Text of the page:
The alternating current motor was put into use as a source of motive power in the manufacturing plants. The ease of installation; operation and flexible plant control as well as more efficiency and production resulted in practically all industries becoming electrified. From this the character of service given by local electric current companies changed and their service, instead of being practically all for lighting became predominately for power. In a large number of the cities in these counties over ninety per cent of the total current was used for power.

Naturally these heavy loads and demands for power swamped the local electric plants. When they were built they had not provided for expansion and the fact, known all along to far seeing engineers, became evident that large capacity plants could not be built in the cities where the power was used. This was because of sufficient condensing water not being available. A modern plant used twenty tons of water to each ton of coal and the water must be of a normal temperature to condense the steam quickly after the steam has done its work in the turbine which turns the generator. Coal can be transported but water transportation is impractical. The two sources of water in Ohio in sufficient quantities for a large modern plant are the shores of Lake Erie and the banks of the Ohio River and lower sections of the Muskingum River. Thus we have seen the modern plants located about equally in each place. In the case of power plants on Lake Erie's shore there is a high freight rate on coal from the mines of Southern Ohio and West Virginia and in the case of power plants on the Ohio River there is the transmission line cost and losses to get the power up in the section which uses it.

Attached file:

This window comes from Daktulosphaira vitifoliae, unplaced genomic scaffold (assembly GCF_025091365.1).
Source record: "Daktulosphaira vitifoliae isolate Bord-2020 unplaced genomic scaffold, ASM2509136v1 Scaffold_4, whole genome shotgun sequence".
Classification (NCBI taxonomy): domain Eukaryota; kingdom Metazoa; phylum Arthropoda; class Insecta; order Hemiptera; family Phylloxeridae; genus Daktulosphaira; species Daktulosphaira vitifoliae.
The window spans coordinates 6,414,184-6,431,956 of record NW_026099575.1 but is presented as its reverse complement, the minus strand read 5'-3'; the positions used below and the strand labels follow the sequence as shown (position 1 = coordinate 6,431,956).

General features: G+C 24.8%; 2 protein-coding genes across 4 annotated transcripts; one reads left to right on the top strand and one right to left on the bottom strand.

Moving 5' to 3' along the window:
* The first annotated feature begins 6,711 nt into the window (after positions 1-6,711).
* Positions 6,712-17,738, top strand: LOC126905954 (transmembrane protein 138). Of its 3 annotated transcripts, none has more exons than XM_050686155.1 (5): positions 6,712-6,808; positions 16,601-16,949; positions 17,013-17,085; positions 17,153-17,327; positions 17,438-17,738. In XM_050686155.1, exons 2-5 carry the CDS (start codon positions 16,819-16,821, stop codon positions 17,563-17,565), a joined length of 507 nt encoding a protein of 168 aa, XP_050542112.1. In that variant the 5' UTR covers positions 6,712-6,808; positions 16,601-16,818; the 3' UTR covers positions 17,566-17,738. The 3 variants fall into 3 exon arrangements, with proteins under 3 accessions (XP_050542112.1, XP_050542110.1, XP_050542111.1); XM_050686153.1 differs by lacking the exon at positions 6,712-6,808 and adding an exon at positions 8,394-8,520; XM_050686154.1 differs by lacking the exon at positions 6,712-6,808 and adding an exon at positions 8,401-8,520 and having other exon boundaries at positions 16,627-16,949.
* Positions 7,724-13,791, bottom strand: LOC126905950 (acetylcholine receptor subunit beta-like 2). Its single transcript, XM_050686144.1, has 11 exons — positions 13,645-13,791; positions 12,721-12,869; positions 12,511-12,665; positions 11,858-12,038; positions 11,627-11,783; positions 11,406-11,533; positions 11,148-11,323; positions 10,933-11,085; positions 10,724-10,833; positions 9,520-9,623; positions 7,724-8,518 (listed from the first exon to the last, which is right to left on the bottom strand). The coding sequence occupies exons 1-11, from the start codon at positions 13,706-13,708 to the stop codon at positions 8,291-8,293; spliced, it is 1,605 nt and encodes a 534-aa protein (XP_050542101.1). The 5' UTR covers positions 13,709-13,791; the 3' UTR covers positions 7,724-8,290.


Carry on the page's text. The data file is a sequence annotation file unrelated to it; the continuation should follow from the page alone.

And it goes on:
In Lorain County at Avon is located a large power station owned and operated by The Cleveland Electric Illuminating Company. Built at a cost of many millions it generates power for Northeastern Ohio and has a capacity of several hundred thousand horsepower. Transmission lines on steel towers carry the power to distributing substations. The Rowsburg Road substation of The Ohio Public Service Company at Ashland is typical of these outdoor stations.

Modern business methods soon saw control of the small isolated plants pass into the hands of larger companies, adequately financed and properly managed to give the type of service the cities required. Steel tower transmission lines were built; mammoth substations erected and facilities for distributing power economically and reliably in large quantities put in. The city of Lorain which has at present a demand of 20,000 horsepower is served by a large steam plant and also by high voltage transmission lines from Toledo, Cleveland and Ashland. This situation is typical of the service available in such cities as Elyria, Ashland, Wooster, Mansfield, Mt. Vernon and others.